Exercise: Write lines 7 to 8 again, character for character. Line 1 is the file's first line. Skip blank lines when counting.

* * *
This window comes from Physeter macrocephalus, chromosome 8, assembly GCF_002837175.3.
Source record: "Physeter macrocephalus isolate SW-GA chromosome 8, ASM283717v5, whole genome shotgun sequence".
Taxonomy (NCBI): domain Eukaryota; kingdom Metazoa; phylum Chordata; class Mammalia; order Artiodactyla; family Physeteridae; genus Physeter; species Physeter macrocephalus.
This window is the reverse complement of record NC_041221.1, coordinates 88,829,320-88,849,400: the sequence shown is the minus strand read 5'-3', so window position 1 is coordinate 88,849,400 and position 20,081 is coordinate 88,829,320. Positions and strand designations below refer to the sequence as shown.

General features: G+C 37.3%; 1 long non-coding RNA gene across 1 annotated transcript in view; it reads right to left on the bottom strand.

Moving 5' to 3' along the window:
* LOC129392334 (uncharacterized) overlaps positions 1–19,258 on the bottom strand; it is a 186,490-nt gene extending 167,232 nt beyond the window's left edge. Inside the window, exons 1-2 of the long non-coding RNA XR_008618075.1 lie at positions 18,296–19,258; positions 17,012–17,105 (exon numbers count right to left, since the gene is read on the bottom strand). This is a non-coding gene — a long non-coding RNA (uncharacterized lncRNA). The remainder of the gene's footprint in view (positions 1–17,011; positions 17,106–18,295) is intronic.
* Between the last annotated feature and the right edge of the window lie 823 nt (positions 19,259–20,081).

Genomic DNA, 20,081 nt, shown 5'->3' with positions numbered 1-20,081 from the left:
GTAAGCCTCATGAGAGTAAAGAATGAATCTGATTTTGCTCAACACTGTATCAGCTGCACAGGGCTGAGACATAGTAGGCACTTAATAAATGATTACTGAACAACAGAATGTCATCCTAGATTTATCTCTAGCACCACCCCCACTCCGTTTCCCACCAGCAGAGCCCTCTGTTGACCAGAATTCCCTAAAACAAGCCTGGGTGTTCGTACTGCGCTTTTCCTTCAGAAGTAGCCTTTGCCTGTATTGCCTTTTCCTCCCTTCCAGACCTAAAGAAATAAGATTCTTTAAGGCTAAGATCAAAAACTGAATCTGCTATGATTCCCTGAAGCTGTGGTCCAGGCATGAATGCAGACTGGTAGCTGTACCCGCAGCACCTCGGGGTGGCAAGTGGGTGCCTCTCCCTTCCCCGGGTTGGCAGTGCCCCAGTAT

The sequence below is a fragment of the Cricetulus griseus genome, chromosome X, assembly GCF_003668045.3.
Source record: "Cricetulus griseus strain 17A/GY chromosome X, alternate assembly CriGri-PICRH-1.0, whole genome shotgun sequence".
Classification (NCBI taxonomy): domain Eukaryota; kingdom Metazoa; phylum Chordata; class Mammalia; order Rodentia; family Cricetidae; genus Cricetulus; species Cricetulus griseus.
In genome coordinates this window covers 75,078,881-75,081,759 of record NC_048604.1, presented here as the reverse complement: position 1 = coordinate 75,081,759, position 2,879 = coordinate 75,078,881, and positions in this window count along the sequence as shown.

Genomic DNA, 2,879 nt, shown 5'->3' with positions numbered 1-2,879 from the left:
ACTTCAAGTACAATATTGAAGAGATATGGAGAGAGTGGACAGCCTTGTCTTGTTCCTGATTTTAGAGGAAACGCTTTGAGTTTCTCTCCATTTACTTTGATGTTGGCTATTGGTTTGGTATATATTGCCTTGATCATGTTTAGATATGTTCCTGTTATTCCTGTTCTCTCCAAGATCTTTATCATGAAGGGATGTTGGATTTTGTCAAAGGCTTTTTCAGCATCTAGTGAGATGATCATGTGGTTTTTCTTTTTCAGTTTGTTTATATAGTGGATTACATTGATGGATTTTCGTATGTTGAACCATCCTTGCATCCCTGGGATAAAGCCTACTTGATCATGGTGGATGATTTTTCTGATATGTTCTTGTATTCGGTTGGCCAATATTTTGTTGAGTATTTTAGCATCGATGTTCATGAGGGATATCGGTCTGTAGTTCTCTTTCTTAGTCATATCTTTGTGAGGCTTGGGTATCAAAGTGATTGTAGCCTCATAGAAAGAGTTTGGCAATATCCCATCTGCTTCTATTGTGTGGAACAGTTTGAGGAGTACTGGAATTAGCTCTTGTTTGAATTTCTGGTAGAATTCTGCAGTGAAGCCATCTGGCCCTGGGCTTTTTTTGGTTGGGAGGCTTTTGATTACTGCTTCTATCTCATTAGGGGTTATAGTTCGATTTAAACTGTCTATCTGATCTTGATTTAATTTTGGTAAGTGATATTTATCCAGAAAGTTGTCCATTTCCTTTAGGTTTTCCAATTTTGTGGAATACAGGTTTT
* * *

* LOC129392334 (uncharacterized) overlaps positions 1–19,258 on the bottom strand; it is a 186,490-nt gene extending 167,232 nt beyond the window's left edge. Inside the window, exons 1-2 of the long non-coding RNA XR_008618075.1 lie at positions 18,296–19,258; positions 17,012–17,105 (exon numbers count right to left, since the gene is read on the bottom strand). This is a non-coding gene — a long non-coding RNA (uncharacterized lncRNA). The remainder of the gene's footprint in view (positions 1–17,011; positions 17,106–18,295) is intronic.
* Between the last annotated feature and the right edge of the window lie 823 nt (positions 19,259–20,081).